Author Topic: Bonds 101?  (Read 2518 times)


  • Bristles
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Bonds 101?
« on: April 12, 2014, 12:46:13 PM »
I have little to no money in bonds.  I do, however, have about 20% of my portfolio in accounts yielding about 1.5% which generate some cash flow and that I largely use for any individual stocks when buying opportunities arise as the quarters flip by.

As I look towards my next decade of investing, I realize that this distribution of funds may be a little aggressive.  I have read however that as interest rates eventually rise over the next year or two (mostly likely in this time frame as that's the end game for the government to somehow get this ridiculous amount of debt semi-under control after keep rates so artificially low for so long), bonds may be a terrible place to be as their value will go down significantly.

That said, I'm a bonds novice.  If the above scenario plays out (you can choose to agree or disagree with said scenario of course), would it be a bad idea to purchase a Vanguard bond index with a lump sum investment of the majority of my money market capital?  Or would it yield something better than the 1.5% that I'm earning now each month and I'm fundamentally misunderstanding how bonds work? 


  • 5 O'Clock Shadow
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Re: Bonds 101?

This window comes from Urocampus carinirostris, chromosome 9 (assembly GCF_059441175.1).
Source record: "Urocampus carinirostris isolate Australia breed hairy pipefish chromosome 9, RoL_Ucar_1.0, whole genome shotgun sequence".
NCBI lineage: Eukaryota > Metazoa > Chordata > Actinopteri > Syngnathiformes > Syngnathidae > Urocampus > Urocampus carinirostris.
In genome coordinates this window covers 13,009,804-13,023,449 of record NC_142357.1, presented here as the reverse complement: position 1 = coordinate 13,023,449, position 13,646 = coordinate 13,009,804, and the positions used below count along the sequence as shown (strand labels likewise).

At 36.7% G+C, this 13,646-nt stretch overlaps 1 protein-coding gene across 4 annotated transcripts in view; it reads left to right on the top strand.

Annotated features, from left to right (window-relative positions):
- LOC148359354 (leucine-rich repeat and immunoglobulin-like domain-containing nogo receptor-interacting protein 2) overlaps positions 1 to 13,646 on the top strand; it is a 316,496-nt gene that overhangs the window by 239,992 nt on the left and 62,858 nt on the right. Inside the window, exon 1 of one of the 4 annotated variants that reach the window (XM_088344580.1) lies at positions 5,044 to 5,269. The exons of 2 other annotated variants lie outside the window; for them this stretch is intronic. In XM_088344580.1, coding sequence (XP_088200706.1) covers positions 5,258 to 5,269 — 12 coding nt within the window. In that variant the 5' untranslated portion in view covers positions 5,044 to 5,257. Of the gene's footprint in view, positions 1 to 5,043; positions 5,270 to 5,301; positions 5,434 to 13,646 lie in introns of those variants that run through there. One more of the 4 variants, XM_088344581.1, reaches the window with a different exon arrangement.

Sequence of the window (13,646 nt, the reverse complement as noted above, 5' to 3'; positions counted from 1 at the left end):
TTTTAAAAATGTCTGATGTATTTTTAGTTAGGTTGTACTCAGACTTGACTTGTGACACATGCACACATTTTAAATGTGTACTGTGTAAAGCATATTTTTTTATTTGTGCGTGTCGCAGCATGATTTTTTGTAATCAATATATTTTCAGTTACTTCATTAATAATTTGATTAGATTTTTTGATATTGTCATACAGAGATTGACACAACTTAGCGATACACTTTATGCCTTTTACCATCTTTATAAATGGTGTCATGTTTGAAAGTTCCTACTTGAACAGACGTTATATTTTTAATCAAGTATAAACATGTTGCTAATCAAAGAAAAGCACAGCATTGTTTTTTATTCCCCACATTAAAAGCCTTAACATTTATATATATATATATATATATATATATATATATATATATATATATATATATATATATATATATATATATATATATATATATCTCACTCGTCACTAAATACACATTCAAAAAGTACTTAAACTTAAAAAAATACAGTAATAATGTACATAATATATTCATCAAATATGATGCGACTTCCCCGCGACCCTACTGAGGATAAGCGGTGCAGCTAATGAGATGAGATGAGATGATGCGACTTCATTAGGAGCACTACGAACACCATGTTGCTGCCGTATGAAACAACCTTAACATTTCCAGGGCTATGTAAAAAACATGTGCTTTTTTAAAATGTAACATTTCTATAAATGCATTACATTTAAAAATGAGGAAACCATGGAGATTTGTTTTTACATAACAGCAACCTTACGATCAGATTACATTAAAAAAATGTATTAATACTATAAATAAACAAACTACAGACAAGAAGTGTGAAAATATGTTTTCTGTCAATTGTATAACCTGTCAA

« Reply #1 on: April 13, 2014, 10:07:01 AM »
I would be satisfied with a 1.5% return for short-term savings right now.

But given your overall concern about a changing interest rate environment, you should consider a bond funds duration before committing your money market capital into bond funds.

Duration is a measure of a bond or bond fund's sensitivity to interest rates.  So for Vanguard Total Bond Index (VBTLX), the duration is 5.5.  This means that for every 1% rise in interest rates, the bond value will drop 5.5%, roughly.  So a 3% rise in interest rates will drop the fund ~16.5%. 

At the other extreme, the Vanguard Long-term Bond Index (VBLTX), has a duration of 14.2!  Almost 3 times as sensitive to interest rates as VBTLX.

Lastly, for more info on bond funds and how they behave in different interest rate environments, this book is great:


  • Pencil Stache
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Re: Bonds 101?
« Reply #2 on: April 13, 2014, 10:07:37 AM »
This is sort of a complicated question, in large part because we don't really know where interest rates will go and in what time-frame.

If you believe interest rates will rise significantly in the short to medium term, you're better off in cash. In a rising rate environment, bond prices will fall and the rate you earn on cash/money market accounts will rise.

However, it could be years before rates rise meaningfully, in which case the extra yield you earn in bonds can significantly contribute to portfolio performance. Rates would have to rise pretty quickly for you to lose money on a break-even basis.

Bonds (at least government bonds) also act as a portfolio diversifier, rising as stocks fall. So you have to consider a bond allocation from a porfolio construction basis as well.

As usual, your best bet is to come up with an asset allocation plan and stick to it, rather than trying to time or predict the market. If the US turns out to be like Japan in the early 90's your portfolio would benefit tremendously from a bond allocation.
« Last Edit: April 13, 2014, 04:49:38 PM by KingCoin »